Federal Emergency Management Agency, "New Arbitration Panels for FEMA Public Assistance Program Concerning Hurricanes Katrina and Rita," Aug. 6, 2009
Craig Fugate, "Cutting Red Tape and Helping Communities Rebuild" (blog post), Aug. 26, 2010
Government Accountability Office, "Continuing Challenges Impede Progress in Managing Preparedness Grants and Assessing National Capabilities" (congressional testimony), March 20, 2012
Federal Emergency Management Agency, National Disaster Recovery Framework: Strengthening Disaster Recovery for the Nation, September 2011
New Orleans Times-Picayune, "Gulf Coast rebuilding office closing this month," March 23, 2010
Christian Science Monitor, "Katrina anniversary: How well has recovery money been spent?" Aug. 27, 2010
PolitiFact, "Federal government is helping fund three hospital projects," January 14, 2013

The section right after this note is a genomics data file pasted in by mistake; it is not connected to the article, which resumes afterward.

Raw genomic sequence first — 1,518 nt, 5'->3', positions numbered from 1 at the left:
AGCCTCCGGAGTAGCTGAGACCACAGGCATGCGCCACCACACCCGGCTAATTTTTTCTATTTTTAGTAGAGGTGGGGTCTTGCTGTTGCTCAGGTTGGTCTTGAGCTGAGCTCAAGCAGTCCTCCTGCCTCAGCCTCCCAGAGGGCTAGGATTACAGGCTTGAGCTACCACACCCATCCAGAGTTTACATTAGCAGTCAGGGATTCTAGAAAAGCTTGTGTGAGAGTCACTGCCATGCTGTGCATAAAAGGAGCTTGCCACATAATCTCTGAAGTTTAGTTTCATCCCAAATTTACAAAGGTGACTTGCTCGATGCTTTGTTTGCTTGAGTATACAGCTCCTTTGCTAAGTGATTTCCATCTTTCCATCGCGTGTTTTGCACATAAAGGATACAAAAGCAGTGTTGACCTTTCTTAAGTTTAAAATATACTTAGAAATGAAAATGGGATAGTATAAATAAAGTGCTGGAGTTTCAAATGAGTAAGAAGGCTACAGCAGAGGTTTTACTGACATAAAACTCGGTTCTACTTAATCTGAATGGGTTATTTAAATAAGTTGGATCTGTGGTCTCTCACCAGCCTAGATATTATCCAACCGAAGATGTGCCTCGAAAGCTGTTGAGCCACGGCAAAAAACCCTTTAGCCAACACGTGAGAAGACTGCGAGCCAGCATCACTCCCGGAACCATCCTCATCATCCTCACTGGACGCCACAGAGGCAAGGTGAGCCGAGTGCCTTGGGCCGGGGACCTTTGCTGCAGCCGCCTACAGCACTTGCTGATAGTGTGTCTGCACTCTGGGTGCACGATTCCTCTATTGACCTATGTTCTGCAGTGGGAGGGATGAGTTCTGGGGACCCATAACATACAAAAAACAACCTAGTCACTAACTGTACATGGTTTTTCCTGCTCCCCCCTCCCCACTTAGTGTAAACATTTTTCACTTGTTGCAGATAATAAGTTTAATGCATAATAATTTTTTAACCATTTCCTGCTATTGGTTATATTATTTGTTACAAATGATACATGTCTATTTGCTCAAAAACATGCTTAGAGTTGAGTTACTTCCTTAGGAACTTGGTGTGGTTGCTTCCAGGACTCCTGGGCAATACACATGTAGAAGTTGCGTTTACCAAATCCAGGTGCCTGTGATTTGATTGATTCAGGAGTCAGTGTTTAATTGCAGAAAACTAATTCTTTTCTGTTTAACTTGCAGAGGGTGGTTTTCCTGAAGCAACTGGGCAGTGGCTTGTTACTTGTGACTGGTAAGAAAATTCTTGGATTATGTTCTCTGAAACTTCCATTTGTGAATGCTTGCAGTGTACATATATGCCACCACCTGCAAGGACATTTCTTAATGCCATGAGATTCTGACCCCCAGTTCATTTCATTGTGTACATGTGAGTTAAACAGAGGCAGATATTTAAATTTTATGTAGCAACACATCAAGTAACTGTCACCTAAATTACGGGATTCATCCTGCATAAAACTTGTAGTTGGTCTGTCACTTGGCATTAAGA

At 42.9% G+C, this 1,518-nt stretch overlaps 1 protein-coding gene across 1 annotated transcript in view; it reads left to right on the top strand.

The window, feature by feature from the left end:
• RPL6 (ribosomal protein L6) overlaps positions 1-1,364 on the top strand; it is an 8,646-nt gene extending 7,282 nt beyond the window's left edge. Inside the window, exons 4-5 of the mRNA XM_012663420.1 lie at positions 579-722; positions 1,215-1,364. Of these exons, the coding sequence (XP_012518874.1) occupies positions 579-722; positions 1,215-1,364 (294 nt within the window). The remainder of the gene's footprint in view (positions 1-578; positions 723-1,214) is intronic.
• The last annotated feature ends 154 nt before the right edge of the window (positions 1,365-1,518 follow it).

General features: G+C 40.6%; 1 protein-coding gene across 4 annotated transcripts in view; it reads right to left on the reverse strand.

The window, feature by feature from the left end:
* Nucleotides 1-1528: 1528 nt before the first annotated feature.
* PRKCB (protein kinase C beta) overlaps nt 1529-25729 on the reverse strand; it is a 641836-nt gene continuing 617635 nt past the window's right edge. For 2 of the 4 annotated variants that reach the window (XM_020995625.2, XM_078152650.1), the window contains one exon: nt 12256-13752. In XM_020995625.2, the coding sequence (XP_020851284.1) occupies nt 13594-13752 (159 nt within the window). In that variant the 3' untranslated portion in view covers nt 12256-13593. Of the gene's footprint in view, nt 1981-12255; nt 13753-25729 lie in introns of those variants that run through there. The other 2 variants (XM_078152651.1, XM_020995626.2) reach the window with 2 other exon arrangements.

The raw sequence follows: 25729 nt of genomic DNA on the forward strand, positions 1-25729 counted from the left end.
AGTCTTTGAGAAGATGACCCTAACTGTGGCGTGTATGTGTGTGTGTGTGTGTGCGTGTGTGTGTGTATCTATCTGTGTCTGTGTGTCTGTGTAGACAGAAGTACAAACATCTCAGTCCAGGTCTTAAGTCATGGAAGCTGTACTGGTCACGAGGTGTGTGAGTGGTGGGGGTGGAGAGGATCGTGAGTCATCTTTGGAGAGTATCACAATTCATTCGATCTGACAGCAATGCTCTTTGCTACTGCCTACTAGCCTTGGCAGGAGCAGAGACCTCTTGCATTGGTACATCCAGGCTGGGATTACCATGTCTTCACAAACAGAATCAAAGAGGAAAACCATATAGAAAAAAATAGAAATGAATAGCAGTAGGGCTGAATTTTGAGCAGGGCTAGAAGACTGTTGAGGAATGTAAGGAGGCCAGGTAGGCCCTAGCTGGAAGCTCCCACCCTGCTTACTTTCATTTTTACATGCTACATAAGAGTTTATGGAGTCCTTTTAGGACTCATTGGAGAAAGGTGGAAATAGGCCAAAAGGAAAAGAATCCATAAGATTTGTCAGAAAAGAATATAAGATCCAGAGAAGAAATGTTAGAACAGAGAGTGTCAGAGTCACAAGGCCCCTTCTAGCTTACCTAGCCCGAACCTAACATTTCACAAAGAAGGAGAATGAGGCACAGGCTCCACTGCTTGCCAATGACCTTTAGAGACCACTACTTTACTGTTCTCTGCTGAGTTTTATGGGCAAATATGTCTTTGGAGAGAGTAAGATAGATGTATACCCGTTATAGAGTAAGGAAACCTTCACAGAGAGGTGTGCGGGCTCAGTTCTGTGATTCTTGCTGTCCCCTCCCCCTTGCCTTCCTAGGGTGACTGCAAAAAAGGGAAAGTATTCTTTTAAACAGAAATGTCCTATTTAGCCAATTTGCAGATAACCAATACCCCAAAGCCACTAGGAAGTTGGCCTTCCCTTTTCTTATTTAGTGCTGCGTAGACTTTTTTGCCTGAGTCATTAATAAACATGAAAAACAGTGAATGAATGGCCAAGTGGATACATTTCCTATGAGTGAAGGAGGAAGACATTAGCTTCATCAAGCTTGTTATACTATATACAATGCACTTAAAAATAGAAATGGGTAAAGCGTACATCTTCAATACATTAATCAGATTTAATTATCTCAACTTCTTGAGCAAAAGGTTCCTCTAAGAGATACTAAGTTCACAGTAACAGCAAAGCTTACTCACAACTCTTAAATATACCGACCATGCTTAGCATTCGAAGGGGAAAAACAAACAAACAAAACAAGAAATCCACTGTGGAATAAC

Email interview with Jan Moller, director of the Louisiana Budget Project, Jan. 15, 2013
Praise from unlikely sources
Updated: Monday, August 31st, 2009 | By Robert Farley
The Obama administration has drawn positive reviews from unlikely sources with regard to this promise.
An Aug. 27, 2009, Associated Press article says Gov. Bobby Jindal, R-La., credited Obama's team with bringing a more practical and flexible approach to federal aid for the Gulf Coast region. Doug O'Dell, former President George W. Bush's recovery coordinator, talked about the Obama administration's "new vision" and said: "What people have said to me is that for whatever reason, problems that were insurmountable under previous leadership are getting resolved quickly."
On Aug. 24, the Federal Emergency Management Agency and the Louisiana Recovery Authority announced that total public assistance funds obligated for Louisiana recovery projects since Jan. 20, 2009, now exceed $1 billion. According to the White House, this money will go to schools, fire and police services, sewer and water systems and infrastructure.
"FEMA is working closely with our state and local partners to push money down into the hands of locals as quickly as possible," said FEMA's Louisiana Transitional Recovery Office acting director Tony Russell. "Our recent funding reflects these efforts to provide tremendous support so that projects can move toward completion."
So what has the Obama administration done differently?